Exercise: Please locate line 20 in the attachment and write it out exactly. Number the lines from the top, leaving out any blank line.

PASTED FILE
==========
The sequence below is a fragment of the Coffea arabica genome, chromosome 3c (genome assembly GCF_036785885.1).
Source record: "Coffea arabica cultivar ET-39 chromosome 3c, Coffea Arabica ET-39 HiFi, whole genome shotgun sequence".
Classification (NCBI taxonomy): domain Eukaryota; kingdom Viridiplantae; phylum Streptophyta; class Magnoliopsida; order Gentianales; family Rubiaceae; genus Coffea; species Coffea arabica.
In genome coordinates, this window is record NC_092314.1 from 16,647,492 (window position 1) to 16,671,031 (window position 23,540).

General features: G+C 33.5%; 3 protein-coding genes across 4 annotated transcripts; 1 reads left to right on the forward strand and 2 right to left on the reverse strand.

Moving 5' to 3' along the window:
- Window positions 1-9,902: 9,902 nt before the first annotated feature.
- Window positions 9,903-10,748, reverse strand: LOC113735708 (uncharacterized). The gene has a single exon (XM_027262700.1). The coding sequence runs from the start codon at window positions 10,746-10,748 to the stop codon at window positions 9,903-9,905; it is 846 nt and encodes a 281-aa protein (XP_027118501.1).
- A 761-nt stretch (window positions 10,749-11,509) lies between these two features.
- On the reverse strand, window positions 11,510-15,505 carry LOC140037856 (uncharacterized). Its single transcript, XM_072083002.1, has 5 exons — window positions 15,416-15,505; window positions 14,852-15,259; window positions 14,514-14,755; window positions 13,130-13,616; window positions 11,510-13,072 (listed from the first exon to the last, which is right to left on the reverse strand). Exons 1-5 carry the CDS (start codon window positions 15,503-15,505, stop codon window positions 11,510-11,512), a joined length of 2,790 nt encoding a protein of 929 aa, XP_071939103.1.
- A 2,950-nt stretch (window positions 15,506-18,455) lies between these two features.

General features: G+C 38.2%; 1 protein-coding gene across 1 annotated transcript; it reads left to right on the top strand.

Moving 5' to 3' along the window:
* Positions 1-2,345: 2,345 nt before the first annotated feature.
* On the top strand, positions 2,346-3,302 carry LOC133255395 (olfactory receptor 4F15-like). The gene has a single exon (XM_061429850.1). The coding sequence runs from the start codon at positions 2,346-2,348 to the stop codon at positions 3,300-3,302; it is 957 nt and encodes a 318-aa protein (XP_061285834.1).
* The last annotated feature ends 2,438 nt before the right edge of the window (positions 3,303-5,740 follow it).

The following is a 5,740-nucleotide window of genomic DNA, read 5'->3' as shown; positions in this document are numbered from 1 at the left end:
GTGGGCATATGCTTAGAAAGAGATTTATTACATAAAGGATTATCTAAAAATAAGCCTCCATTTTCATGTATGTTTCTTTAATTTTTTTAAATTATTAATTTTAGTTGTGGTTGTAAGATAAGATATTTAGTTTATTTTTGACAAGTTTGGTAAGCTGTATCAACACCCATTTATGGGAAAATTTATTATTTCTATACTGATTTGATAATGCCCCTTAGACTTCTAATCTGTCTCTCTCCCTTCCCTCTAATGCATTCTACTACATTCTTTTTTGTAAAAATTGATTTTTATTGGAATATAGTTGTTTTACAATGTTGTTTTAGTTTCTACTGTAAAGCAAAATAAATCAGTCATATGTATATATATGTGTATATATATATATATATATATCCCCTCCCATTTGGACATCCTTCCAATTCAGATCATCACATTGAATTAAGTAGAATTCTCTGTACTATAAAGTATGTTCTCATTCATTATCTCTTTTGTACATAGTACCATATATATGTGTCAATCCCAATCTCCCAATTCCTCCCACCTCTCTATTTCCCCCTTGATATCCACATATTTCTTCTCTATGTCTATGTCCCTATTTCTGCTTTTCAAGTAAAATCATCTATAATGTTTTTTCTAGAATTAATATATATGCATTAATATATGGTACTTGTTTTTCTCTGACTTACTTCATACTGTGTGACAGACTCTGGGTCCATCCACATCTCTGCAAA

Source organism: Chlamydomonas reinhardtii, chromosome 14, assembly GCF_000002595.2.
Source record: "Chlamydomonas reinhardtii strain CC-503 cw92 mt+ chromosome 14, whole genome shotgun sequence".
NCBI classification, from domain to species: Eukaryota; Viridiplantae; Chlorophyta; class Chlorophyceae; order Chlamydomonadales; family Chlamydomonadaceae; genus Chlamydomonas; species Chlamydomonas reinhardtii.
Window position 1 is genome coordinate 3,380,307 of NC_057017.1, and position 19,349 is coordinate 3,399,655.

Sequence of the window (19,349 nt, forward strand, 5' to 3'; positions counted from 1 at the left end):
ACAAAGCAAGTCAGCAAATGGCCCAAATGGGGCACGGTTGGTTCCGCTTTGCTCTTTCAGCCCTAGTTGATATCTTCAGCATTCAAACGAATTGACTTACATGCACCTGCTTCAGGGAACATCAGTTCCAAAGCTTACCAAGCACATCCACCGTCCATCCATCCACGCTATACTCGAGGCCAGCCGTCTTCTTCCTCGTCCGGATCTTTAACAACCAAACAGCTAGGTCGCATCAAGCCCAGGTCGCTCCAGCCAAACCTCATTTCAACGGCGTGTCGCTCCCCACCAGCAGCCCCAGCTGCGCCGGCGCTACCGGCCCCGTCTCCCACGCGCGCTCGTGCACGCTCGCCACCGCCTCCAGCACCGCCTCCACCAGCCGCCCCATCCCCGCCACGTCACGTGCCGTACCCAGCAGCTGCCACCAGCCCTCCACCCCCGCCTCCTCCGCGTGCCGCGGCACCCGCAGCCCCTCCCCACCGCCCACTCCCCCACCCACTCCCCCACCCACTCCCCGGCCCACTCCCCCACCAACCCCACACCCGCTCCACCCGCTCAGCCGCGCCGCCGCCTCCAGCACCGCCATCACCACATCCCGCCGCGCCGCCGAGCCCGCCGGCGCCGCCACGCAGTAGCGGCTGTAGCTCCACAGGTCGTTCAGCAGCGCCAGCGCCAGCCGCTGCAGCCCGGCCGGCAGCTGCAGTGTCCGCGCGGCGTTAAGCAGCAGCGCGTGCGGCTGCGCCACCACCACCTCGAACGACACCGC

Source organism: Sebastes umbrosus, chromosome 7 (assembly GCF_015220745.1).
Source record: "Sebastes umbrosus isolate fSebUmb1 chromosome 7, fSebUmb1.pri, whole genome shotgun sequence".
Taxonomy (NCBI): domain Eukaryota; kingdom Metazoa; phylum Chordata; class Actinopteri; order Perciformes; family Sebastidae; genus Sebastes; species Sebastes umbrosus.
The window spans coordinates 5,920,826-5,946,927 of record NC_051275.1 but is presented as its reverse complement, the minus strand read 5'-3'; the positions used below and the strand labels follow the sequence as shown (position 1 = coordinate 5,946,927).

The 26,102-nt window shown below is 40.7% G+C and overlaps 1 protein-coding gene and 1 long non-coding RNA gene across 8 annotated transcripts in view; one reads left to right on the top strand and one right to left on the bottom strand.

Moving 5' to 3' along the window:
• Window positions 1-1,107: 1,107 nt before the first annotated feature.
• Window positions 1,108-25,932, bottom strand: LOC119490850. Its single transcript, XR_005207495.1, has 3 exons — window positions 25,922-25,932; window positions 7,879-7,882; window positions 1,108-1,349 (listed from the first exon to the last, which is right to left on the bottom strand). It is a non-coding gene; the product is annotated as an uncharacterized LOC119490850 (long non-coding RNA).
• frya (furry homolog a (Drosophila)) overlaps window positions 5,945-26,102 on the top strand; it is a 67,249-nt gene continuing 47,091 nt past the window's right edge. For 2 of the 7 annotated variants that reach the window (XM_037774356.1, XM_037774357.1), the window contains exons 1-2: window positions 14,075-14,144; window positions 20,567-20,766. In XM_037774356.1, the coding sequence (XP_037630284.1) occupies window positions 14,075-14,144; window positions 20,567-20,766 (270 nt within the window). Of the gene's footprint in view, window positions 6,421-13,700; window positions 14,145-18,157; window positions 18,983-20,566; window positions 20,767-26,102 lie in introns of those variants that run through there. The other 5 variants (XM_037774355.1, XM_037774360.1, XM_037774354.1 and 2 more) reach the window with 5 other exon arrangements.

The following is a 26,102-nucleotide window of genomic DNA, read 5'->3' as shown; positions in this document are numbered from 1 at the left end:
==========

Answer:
Source record: "Chlamydomonas reinhardtii strain CC-503 cw92 mt+ chromosome 14, whole genome shotgun sequence".